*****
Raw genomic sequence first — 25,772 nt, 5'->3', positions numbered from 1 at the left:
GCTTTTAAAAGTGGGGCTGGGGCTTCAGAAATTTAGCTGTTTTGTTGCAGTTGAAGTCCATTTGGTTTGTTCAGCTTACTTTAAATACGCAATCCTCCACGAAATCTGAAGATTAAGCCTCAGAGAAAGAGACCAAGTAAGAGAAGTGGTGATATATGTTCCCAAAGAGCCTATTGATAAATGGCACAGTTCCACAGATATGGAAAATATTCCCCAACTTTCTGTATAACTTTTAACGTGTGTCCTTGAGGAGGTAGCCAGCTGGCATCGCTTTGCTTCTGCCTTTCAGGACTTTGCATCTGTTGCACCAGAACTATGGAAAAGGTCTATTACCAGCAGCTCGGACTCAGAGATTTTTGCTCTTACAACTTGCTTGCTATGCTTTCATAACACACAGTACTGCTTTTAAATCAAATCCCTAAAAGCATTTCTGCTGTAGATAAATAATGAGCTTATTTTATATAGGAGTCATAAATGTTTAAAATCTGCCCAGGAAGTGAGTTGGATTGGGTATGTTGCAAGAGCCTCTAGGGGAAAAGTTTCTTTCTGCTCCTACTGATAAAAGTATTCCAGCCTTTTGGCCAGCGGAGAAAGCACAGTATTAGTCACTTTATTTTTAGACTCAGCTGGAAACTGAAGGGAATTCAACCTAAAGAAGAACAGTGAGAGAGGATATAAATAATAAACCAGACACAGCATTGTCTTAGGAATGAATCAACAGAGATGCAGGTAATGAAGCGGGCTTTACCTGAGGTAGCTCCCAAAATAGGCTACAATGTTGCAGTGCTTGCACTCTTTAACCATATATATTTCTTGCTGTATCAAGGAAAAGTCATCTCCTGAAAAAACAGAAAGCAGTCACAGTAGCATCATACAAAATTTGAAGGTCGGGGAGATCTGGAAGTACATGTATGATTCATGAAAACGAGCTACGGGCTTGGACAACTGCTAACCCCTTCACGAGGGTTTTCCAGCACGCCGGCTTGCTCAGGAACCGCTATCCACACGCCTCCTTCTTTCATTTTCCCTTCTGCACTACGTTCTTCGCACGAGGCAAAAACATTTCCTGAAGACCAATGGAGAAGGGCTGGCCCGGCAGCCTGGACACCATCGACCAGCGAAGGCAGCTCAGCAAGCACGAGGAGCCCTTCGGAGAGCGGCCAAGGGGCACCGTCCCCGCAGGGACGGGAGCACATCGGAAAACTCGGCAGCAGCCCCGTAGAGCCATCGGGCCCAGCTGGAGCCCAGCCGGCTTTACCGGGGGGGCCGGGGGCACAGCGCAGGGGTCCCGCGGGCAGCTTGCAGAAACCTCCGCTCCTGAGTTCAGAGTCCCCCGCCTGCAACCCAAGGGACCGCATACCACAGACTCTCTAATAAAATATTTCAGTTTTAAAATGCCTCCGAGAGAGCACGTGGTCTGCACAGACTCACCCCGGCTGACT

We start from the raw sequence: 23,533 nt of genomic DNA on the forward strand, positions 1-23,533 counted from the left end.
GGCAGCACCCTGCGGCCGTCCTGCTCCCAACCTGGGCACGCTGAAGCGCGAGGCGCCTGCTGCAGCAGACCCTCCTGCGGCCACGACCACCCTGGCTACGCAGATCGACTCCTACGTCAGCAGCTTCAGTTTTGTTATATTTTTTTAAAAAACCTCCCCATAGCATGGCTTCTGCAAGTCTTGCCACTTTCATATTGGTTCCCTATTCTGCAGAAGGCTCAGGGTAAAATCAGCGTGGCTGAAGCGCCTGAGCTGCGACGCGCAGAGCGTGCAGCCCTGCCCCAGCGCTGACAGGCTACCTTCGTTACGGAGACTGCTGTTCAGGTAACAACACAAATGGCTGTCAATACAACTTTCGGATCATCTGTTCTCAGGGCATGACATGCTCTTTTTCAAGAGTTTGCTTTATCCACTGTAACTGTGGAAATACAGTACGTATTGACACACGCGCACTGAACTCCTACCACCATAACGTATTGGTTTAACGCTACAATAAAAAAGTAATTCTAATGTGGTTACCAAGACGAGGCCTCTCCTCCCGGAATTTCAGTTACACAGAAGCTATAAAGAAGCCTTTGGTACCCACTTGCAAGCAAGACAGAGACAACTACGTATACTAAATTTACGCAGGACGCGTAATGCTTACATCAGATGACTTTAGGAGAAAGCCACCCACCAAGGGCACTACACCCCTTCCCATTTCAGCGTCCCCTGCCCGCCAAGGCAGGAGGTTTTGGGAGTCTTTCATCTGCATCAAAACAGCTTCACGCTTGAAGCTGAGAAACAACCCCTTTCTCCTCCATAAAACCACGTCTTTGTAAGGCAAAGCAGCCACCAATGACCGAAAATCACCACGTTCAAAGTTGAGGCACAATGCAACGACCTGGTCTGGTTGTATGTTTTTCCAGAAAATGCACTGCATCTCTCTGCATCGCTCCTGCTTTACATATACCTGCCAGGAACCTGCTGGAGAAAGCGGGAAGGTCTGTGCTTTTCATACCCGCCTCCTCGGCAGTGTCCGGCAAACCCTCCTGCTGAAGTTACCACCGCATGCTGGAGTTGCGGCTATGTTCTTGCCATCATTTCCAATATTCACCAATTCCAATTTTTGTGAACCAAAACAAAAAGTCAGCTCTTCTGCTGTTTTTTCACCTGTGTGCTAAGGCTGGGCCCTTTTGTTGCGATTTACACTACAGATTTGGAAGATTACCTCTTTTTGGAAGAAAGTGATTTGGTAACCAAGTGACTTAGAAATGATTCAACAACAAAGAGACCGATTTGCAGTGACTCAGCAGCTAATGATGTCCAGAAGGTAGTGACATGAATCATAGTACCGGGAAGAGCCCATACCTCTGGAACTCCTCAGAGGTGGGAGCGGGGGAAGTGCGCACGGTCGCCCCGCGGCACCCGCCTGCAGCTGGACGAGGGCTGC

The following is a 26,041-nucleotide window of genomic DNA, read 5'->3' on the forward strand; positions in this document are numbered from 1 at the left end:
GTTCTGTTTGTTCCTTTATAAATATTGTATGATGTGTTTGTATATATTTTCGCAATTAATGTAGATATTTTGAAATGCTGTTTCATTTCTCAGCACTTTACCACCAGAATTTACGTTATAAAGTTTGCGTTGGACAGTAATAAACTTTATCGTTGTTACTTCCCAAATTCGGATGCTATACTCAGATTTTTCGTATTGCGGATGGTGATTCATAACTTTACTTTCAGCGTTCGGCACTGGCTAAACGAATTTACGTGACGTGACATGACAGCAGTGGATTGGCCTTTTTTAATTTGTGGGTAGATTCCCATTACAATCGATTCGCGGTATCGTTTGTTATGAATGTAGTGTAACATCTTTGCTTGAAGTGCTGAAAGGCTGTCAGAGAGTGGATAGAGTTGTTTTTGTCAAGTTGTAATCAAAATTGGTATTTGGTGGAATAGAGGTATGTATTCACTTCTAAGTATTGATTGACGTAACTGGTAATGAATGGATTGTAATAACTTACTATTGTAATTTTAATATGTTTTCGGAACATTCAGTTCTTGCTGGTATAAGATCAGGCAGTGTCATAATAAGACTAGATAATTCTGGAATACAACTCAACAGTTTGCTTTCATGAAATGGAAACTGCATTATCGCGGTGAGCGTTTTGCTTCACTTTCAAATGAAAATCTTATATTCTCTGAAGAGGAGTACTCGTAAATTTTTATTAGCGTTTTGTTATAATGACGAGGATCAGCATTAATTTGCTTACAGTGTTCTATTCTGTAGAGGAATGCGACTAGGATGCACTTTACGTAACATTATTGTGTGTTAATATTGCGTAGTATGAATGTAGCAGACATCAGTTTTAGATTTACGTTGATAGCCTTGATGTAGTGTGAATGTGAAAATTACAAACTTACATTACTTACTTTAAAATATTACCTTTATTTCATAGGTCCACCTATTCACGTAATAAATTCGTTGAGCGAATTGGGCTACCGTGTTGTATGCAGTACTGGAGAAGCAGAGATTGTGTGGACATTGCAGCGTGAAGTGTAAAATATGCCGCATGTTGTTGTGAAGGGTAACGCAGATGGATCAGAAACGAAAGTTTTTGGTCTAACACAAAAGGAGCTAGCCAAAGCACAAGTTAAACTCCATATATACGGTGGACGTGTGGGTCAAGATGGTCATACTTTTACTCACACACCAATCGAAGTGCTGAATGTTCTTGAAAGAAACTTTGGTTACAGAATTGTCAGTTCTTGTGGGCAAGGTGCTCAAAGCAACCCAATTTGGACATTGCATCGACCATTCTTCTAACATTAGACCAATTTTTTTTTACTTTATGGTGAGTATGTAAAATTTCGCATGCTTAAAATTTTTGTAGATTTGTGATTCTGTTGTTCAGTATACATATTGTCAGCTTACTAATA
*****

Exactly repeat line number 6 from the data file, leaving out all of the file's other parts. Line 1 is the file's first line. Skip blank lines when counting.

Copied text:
GTTCTGTTTGTTCCTTTATAAATATTGTATGATGTGTTTGTATATATTTTCGCAATTAATGTAGATATTTTGAAATGCTGTTTCATTTCTCAGCACTTTACCACCAGAATTTACGTTATAAAGTTTGCGTTGGACAGTAATAAACTTTATCGTTGTTACTTCCCAAATTCGGATGCTATACTCAGATTTTTCGTATTGCGGATGGTGATTCATAACTTTACTTTCAGCGTTCGGCACTGGCTAAACGAATTTACGTGACGTGACATGACAGCAGTGGATTGGCCTTTTTTAATTTGTGGGTAGATTCCCATTACAATCGATTCGCGGTATCGTTTGTTATGAATGTAGTGTAACATCTTTGCTTGAAGTGCTGAAAGGCTGTCAGAGAGTGGATAGAGTTGTTTTTGTCAAGTTGTAATCAAAATTGGTATTTGGTGGAATAGAGGTATGTATTCACTTCTAAGTATTGATTGACGTAACTGGTAATGAATGGATTGTAATAACTTACTATTGTAATTTTAATATGTTTTCGGAACATTCAGTTCTTGCTGGTATAAGATCAGGCAGTGTCATAATAAGACTAGATAATTCTGGAATACAACTCAACAGTTTGCTTTCATGAAATGGAAACTGCATTATCGCGGTGAGCGTTTTGCTTCACTTTCAAATGAAAATCTTATATTCTCTGAAGAGGAGTACTCGTAAATTTTTATTAGCGTTTTGTTATAATGACGAGGATCAGCATTAATTTGCTTACAGTGTTCTATTCTGTAGAGGAATGCGACTAGGATGCACTTTACGTAACATTATTGTGTGTTAATATTGCGTAGTATGAATGTAGCAGACATCAGTTTTAGATTTACGTTGATAGCCTTGATGTAGTGTGAATGTGAAAATTACAAACTTACATTACTTACTTTAAAATATTACCTTTATTTCATAGGTCCACCTATTCACGTAATAAATTCGTTGAGCGAATTGGGCTACCGTGTTGTATGCAGTACTGGAGAAGCAGAGATTGTGTGGACATTGCAGCGTGAAGTGTAAAATATGCCGCATGTTGTTGTGAAGGGTAACGCAGATGGATCAGAAACGAAAGTTTTTGGTCTAACACAAAAGGAGCTAGCCAAAGCACAAGTTAAACTCCATATATACGGTGGACGTGTGGGTCAAGATGGTCATACTTTTACTCACACACCAATCGAAGTGCTGAATGTTCTTGAAAGAAACTTTGGTTACAGAATTGTCAGTTCTTGTGGGCAAGGTGCTCAAAGCAACCCAATTTGGACATTGCATCGACCATTCTTCTAACATTAGACCAATTTTTTTTTACTTTATGGTGAGTATGTAAAATTTCGCATGCTTAAAATTTTTGTAGATTTGTGATTCTGTTGTTCAGTATACATATTGTCAGCTTACTAATA